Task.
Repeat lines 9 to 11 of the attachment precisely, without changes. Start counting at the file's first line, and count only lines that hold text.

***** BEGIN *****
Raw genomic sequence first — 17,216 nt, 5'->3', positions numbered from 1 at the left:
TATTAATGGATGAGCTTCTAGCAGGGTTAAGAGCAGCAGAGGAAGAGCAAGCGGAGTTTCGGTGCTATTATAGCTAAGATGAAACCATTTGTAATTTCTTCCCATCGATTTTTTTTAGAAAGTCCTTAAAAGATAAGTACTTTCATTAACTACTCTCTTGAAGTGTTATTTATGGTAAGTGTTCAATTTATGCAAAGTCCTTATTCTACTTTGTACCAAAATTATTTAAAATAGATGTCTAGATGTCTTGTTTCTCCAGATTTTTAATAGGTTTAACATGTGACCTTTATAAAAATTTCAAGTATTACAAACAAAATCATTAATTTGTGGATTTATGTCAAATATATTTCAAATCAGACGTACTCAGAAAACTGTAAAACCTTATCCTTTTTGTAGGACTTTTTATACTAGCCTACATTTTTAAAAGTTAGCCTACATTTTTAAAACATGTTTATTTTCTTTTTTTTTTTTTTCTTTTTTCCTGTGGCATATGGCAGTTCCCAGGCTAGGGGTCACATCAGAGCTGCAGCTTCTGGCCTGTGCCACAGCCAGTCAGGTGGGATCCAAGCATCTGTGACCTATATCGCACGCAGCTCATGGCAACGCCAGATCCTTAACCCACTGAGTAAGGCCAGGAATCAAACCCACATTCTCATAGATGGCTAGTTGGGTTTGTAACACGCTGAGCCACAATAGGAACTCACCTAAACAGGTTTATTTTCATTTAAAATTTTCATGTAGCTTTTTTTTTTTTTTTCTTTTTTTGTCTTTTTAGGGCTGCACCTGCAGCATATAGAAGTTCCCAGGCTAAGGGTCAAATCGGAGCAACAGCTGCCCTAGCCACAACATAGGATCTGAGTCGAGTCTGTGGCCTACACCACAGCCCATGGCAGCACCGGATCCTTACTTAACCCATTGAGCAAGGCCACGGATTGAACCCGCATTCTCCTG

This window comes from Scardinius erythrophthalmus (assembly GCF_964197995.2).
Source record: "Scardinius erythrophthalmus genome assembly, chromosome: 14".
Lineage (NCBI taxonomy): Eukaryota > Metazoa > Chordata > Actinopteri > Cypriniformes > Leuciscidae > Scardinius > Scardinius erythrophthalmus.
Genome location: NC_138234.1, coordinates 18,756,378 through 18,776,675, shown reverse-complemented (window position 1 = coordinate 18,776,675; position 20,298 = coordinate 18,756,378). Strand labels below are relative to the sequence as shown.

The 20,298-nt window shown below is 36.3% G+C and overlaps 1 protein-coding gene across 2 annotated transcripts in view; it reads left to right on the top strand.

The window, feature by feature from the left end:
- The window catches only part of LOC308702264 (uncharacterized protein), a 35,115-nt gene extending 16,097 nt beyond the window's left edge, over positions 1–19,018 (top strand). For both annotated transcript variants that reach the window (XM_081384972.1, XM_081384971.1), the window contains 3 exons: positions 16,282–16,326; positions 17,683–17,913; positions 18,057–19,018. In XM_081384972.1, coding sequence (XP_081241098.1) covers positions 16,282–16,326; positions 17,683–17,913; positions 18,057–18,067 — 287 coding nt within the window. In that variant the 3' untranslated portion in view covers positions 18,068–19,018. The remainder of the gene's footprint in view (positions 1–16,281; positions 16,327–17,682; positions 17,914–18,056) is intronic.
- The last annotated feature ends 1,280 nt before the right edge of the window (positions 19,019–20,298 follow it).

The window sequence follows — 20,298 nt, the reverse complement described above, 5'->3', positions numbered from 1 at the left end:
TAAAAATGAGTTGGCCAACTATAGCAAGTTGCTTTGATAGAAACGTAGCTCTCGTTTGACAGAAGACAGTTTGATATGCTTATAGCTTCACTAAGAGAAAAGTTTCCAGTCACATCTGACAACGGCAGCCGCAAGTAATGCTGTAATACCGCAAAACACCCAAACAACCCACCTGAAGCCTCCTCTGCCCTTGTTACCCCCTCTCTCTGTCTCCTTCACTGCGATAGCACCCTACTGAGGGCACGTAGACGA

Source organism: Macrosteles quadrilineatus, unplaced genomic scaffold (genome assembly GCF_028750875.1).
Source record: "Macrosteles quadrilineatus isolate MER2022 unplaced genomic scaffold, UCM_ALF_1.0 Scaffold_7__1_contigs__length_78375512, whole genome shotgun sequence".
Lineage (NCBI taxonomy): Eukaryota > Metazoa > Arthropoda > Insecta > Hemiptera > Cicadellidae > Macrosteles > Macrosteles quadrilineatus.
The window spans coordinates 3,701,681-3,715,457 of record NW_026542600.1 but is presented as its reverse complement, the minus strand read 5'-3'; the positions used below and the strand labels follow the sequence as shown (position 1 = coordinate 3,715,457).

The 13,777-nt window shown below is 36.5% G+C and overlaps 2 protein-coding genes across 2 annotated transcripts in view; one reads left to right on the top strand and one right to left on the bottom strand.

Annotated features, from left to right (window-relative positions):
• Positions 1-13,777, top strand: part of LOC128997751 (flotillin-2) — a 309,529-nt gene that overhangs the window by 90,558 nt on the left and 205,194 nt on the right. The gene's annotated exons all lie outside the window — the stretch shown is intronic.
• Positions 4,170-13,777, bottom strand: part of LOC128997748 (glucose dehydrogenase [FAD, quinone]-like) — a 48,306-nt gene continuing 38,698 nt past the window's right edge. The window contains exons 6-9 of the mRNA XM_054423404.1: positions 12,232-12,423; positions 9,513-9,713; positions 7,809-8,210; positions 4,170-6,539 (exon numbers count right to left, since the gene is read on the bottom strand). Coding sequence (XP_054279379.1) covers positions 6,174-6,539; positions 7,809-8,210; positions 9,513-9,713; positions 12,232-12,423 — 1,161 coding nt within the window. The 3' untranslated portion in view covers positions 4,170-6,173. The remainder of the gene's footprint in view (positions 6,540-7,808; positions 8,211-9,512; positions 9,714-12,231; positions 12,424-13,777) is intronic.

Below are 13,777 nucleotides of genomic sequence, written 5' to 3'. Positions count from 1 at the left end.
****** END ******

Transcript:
- The window catches only part of LOC308702264 (uncharacterized protein), a 35,115-nt gene extending 16,097 nt beyond the window's left edge, over positions 1–19,018 (top strand). For both annotated transcript variants that reach the window (XM_081384972.1, XM_081384971.1), the window contains 3 exons: positions 16,282–16,326; positions 17,683–17,913; positions 18,057–19,018. In XM_081384972.1, coding sequence (XP_081241098.1) covers positions 16,282–16,326; positions 17,683–17,913; positions 18,057–18,067 — 287 coding nt within the window. In that variant the 3' untranslated portion in view covers positions 18,068–19,018. The remainder of the gene's footprint in view (positions 1–16,281; positions 16,327–17,682; positions 17,914–18,056) is intronic.
- The last annotated feature ends 1,280 nt before the right edge of the window (positions 19,019–20,298 follow it).

The window sequence follows — 20,298 nt, the reverse complement described above, 5'->3', positions numbered from 1 at the left end: